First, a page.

For many farmers the 2013/14 season will be remembered fondly. For dairy farmers, high prices combined with favourable weather conditions in many parts of the country have given incomes a big boost.
Other farmers have also enjoyed an improvement in farm gate prices (albeit not quite to the same extent). More broadly, the New Zealand economy is also enjoying a sweet spot. However, we don't think such favourable conditions will persist in either case. Judging by recent behaviour this appears to be a view many farmers share.
The New Zealand economy is hitting its straps with strong growth driven by high commodity export prices, the Canterbury rebuild, buoyant consumer spending and surging business investment.
However, we doubt we will see the pace of growth achieved over the first half of 2014 sustained much longer. Many of the drivers of the current upturn are largely a temporary phenomenon.
This year rising interest rates are set to slow the housing market and with it consumer spending, the high exchange rate remains a drag on the export sector, dairy prices have fallen and, although we haven't yet hit the peak, the pace of acceleration in the Canterbury rebuild has slowed. All this is likely to see the quarterly pace of growth in the New Zealand economy moderate from about 1 per cent a quarter currently to 0.7-0.8 per cent a quarter by next year.
While it can sometimes be difficult for businesses and households alike to balance current conditions with keeping one eye on the horizon, farmers appear to be taking a sensibly conservative approach to recent strength.
The Reserve Bank, in its recent Financial Stability Report (a bi-annual publication where the Bank comments on the health of the New Zealand financial system) looked at debt levels in the agricultural sector, and dairy sector more specifically, in some detail.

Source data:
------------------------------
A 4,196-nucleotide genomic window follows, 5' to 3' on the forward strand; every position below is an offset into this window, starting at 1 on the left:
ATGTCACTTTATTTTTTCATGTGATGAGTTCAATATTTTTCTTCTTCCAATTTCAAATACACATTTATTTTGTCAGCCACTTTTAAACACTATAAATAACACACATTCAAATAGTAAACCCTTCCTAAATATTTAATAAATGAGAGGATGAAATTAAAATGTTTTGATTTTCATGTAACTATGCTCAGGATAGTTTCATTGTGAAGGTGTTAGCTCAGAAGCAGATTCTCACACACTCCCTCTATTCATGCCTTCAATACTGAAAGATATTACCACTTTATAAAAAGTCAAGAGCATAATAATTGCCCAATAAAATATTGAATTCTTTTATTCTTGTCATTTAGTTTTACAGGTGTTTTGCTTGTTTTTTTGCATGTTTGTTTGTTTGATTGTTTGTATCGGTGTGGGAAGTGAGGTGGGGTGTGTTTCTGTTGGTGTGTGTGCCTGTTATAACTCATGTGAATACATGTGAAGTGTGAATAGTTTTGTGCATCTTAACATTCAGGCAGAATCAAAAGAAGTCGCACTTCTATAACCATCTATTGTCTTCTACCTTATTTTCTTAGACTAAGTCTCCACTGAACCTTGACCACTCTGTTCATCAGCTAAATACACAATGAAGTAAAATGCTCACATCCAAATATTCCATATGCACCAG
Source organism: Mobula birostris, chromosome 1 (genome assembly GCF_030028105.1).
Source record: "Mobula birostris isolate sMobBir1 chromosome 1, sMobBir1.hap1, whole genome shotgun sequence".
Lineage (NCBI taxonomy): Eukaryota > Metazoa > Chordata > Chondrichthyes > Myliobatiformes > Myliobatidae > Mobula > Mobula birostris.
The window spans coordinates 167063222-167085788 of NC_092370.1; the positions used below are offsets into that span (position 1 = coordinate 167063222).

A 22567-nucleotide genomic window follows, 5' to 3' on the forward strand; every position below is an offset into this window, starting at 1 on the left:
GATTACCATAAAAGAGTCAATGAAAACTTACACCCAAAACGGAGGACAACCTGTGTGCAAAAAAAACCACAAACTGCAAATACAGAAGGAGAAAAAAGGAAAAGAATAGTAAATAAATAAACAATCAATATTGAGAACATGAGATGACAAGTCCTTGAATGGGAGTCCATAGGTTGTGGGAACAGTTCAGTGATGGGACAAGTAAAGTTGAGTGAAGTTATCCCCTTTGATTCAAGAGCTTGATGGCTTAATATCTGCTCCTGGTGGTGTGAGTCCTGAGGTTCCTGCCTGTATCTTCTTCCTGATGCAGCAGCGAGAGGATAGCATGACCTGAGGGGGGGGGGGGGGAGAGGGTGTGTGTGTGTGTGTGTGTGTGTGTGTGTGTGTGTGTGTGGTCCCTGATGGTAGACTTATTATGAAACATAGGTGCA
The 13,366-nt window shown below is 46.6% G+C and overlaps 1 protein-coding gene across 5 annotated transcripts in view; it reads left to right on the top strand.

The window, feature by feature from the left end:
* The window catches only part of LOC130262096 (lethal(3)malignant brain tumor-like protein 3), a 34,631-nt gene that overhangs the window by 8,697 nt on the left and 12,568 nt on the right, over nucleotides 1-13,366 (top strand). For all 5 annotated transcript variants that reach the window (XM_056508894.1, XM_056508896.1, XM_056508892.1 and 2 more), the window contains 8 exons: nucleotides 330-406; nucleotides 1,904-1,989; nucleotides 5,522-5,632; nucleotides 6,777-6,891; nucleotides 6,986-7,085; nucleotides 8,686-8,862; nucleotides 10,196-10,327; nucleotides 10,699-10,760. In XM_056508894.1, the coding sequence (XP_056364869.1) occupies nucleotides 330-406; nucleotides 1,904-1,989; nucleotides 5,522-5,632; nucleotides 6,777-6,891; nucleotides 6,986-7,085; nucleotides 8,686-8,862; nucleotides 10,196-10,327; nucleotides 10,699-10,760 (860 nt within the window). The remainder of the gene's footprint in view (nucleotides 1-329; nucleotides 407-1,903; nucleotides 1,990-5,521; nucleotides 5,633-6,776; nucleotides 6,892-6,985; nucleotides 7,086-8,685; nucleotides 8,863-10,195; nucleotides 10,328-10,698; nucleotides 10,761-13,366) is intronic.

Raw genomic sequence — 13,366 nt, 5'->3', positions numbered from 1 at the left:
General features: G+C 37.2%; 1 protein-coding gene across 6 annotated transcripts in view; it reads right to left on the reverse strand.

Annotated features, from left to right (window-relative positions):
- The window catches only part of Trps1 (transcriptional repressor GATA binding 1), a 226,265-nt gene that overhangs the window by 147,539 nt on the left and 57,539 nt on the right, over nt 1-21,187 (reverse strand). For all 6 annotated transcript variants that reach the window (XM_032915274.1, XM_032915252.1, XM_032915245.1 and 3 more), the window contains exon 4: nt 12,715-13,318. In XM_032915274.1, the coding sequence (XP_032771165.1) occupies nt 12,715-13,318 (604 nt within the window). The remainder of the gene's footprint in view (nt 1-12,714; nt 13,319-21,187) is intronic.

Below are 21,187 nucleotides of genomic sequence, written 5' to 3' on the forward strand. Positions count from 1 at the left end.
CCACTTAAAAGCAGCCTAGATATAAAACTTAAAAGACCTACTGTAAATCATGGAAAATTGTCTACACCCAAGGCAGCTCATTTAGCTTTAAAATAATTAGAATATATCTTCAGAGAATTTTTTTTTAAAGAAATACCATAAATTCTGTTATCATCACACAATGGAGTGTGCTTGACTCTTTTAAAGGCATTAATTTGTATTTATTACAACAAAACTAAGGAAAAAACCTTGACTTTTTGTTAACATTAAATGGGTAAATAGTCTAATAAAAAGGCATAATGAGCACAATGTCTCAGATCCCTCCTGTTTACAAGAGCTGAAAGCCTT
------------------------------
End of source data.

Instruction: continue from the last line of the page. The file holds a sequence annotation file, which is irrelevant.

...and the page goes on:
The dairy sector is an area the Bank watches particularly closely for a number of reasons. Firstly, it carries the bulk of agricultural debt -- around 65 per cent of all agricultural debt is in the dairy sector. And secondly, dairy debt is relatively concentrated.
The RBNZ reports that 50 per cent of all dairy debt is held by around 10 per cent of farmers. Consequently, if dairy farmers were hit by some kind of adverse event (be that weather, a sharp rise in interest rates or a plunging milk prices) which made it difficult for them to service their debt, it could have consequences not just for individual farmers but for New Zealand as a whole -- which is when the Reserve Bank starts to worry.
The good news is that for now, the Reserve Bank seems reasonably pleased with the relatively cautious attitude of farmers to the recent big jump in incomes. Farm turnover has picked up noticeably, climbing 27 per cent in the year to April 2014, and there has been upward pressure on prices.
There has also been a pickup in investment on farm. Yet despite all this, growth in farm debt has slowed. Instead of capitalising higher incomes into higher land prices, many farmers are opting to use the additional cash flow this season to reduce debt.
The recent 20 per cent-plus fall in international dairy prices and expectations of a substantially lower 2014/15 dairy payout makes this look like a sensible attitude.
Elsewhere in the economy it's the likely prospect of rising interest rates which should be factored into firms' and households' decisions. The Reserve Bank has now raised the OCR by half a percentage point since kicking off its tightening cycle in March, and we think it has some way to go yet.
Three more 25 basis-point rate rises are likely this year, with the tightening cycle not expected to peak until late 2016, when the OCR reaches 5.25 per cent. This could see floating mortgage rates getting close to 8 per cent.